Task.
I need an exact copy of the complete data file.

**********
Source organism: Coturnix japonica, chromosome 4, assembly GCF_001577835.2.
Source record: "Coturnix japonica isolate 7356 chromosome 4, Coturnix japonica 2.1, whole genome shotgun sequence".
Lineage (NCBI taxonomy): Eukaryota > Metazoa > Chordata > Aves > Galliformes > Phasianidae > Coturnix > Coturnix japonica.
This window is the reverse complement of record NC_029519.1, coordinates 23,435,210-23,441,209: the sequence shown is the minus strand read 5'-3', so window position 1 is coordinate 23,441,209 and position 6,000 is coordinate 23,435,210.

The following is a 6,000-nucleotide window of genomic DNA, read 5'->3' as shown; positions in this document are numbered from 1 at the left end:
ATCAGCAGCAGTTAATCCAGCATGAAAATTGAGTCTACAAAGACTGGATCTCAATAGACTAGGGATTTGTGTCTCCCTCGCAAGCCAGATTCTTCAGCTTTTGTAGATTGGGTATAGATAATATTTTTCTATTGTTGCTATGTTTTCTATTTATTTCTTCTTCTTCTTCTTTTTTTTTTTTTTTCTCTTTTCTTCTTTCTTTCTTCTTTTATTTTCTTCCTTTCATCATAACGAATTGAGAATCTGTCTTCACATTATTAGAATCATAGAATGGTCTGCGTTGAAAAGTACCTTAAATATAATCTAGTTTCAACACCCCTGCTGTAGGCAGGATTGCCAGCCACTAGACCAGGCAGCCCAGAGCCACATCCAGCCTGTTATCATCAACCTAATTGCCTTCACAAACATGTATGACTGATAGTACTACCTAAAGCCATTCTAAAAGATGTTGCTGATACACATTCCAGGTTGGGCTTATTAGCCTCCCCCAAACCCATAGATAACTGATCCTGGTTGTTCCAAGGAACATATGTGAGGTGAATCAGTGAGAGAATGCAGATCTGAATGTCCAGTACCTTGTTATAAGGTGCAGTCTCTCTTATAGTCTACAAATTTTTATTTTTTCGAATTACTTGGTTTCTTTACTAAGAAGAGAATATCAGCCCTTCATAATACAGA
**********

Source organism: Coturnix japonica, chromosome 4, assembly GCF_001577835.2.
Source record: "Coturnix japonica isolate 7356 chromosome 4, Coturnix japonica 2.1, whole genome shotgun sequence".
Lineage (NCBI taxonomy): Eukaryota > Metazoa > Chordata > Aves > Galliformes > Phasianidae > Coturnix > Coturnix japonica.
This window is the reverse complement of record NC_029519.1, coordinates 23,435,210-23,441,209: the sequence shown is the minus strand read 5'-3', so window position 1 is coordinate 23,441,209 and position 6,000 is coordinate 23,435,210.

The following is a 6,000-nucleotide window of genomic DNA, read 5'->3' as shown; positions in this document are numbered from 1 at the left end:
ATCAGCAGCAGTTAATCCAGCATGAAAATTGAGTCTACAAAGACTGGATCTCAATAGACTAGGGATTTGTGTCTCCCTCGCAAGCCAGATTCTTCAGCTTTTGTAGATTGGGTATAGATAATATTTTTCTATTGTTGCTATGTTTTCTATTTATTTCTTCTTCTTCTTCTTTTTTTTTTTTTTTCTCTTTTCTTCTTTCTTTCTTCTTTTATTTTCTTCCTTTCATCATAACGAATTGAGAATCTGTCTTCACATTATTAGAATCATAGAATGGTCTGCGTTGAAAAGTACCTTAAATATAATCTAGTTTCAACACCCCTGCTGTAGGCAGGATTGCCAGCCACTAGACCAGGCAGCCCAGAGCCACATCCAGCCTGTTATCATCAACCTAATTGCCTTCACAAACATGTATGACTGATAGTACTACCTAAAGCCATTCTAAAAGATGTTGCTGATACACATTCCAGGTTGGGCTTATTAGCCTCCCCCAAACCCATAGATAACTGATCCTGGTTGTTCCAAGGAACATATGTGAGGTGAATCAGTGAGAGAATGCAGATCTGAATGTCCAGTACCTTGTTATAAGGTGCAGTCTCTCTTATAGTCTACAAATTTTTATTTTTTCGAATTACTTGGTTTCTTTACTAAGAAGAGAATATCAGCCCTTCATAATACAGA